While the state Supreme Court, in its opinion, ruled our state does not spend enough on education, a question needs to be asked: Does the state Supreme Court, whose duty is to interpret the law, have the constitutional right to force the Legislature to act?
Many of you have contacted me to share your opinions on this issue. Some believe our state does not spend enough, some think we spend enough but not in the right ways, some think our state spends too much and should be more focused on other areas, and some would simply like more information. Regardless of where you are on this spectrum, I thought some facts might be helpful.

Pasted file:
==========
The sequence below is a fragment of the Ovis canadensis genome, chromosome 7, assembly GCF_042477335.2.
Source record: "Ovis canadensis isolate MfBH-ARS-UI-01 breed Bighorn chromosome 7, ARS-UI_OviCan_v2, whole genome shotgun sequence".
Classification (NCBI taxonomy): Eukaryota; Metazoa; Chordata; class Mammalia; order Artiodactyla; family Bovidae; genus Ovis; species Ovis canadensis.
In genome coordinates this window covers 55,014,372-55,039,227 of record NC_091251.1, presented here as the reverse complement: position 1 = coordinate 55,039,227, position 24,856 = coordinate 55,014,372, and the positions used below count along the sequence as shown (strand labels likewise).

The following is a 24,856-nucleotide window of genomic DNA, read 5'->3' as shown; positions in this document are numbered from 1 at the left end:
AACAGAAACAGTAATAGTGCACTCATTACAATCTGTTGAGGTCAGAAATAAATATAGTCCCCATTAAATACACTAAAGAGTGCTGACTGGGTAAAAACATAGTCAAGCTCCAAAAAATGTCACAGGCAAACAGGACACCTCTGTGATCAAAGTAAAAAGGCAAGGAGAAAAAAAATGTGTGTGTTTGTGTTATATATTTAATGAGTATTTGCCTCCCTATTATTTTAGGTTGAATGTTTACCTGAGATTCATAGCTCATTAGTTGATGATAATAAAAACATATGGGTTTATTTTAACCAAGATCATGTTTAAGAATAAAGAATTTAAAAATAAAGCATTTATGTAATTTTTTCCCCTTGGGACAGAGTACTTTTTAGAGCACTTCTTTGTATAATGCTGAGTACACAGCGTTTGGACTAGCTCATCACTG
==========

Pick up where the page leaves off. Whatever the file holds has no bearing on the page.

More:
Operating budget | How are schools budgeted for?
Every other year, state lawmakers craft a two-year operating budget that takes effect on July 1 of that year. This budget pays for our state’s K-12 public schools, human services, health care, higher education, debt service, corrections system, general government, natural resources, and other financial obligations. Here is a breakdown of the areas by percentages from the 2013-15 operating budget:
- 45.2% | K-12 public schools
- 17.1% | Department of Health and Social Services
- 12.7% | Health Care Authority
- 9.2% | Higher education
- 5.5% | Debt service
- 5% | Department of Corrections
- 4.5% | All other (including legislative and judicial)
- 0.8% | Natural resources